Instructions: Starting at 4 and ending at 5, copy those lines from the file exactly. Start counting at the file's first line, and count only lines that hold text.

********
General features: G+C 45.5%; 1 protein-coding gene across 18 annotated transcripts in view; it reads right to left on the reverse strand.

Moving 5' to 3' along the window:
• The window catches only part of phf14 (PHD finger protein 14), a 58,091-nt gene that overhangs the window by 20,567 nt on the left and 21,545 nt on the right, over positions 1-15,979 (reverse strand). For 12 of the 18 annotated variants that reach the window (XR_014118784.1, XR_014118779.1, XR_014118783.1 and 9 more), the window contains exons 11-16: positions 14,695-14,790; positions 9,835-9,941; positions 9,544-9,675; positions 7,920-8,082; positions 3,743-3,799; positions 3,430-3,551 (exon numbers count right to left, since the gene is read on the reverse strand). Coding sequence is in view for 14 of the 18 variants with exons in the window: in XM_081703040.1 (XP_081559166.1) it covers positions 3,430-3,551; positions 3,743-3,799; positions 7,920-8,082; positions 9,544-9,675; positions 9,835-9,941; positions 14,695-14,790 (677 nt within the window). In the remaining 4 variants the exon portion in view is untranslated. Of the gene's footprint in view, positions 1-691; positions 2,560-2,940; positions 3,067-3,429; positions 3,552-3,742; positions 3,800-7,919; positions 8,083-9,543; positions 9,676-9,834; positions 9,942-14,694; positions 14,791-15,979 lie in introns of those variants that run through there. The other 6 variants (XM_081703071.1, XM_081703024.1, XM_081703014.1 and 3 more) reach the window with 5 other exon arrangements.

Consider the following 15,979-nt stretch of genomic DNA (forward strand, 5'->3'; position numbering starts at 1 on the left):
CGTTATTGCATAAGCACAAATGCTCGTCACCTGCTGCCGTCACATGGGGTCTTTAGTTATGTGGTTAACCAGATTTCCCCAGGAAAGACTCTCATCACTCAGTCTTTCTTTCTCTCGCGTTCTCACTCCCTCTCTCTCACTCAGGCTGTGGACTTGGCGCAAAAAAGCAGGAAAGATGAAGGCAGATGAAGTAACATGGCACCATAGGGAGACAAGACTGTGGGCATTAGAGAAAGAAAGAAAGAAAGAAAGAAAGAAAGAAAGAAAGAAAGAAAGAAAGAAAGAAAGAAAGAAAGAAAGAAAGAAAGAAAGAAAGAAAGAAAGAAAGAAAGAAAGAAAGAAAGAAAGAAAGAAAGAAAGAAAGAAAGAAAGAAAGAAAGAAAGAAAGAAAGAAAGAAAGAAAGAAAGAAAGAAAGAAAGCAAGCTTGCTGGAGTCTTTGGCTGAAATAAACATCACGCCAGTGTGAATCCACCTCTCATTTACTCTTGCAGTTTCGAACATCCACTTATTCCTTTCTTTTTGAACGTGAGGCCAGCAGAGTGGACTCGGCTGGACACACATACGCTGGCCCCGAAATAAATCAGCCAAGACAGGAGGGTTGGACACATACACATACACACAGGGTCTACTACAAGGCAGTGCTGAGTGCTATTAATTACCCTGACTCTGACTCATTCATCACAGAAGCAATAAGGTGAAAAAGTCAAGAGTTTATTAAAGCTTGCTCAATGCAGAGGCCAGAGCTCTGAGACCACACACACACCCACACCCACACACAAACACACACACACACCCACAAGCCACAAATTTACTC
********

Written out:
Consider the following 15,979-nt stretch of genomic DNA (forward strand, 5'->3'; position numbering starts at 1 on the left):
CGTTATTGCATAAGCACAAATGCTCGTCACCTGCTGCCGTCACATGGGGTCTTTAGTTATGTGGTTAACCAGATTTCCCCAGGAAAGACTCTCATCACTCAGTCTTTCTTTCTCTCGCGTTCTCACTCCCTCTCTCTCACTCAGGCTGTGGACTTGGCGCAAAAAAGCAGGAAAGATGAAGGCAGATGAAGTAACATGGCACCATAGGGAGACAAGACTGTGGGCATTAGAGAAAGAAAGAAAGAAAGAAAGAAAGAAAGAAAGAAAGAAAGAAAGAAAGAAAGAAAGAAAGAAAGAAAGAAAGAAAGAAAGAAAGAAAGAAAGAAAGAAAGAAAGAAAGAAAGAAAGAAAGAAAGAAAGAAAGAAAGAAAGAAAGAAAGAAAGAAAGAAAGAAAGAAAGAAAGAAAGAAAGAAAGAAAGCAAGCTTGCTGGAGTCTTTGGCTGAAATAAACATCACGCCAGTGTGAATCCACCTCTCATTTACTCTTGCAGTTTCGAACATCCACTTATTCCTTTCTTTTTGAACGTGAGGCCAGCAGAGTGGACTCGGCTGGACACACATACGCTGGCCCCGAAATAAATCAGCCAAGACAGGAGGGTTGGACACATACACATACACACAGGGTCTACTACAAGGCAGTGCTGAGTGCTATTAATTACCCTGACTCTGACTCATTCATCACAGAAGCAATAAGGTGAAAAAGTCAAGAGTTTATTAAAGCTTGCTCAATGCAGAGGCCAGAGCTCTGAGACCACACACACACCCACACCCACACACAAACACACACACACACCCACAAGCCACAAATTTACTC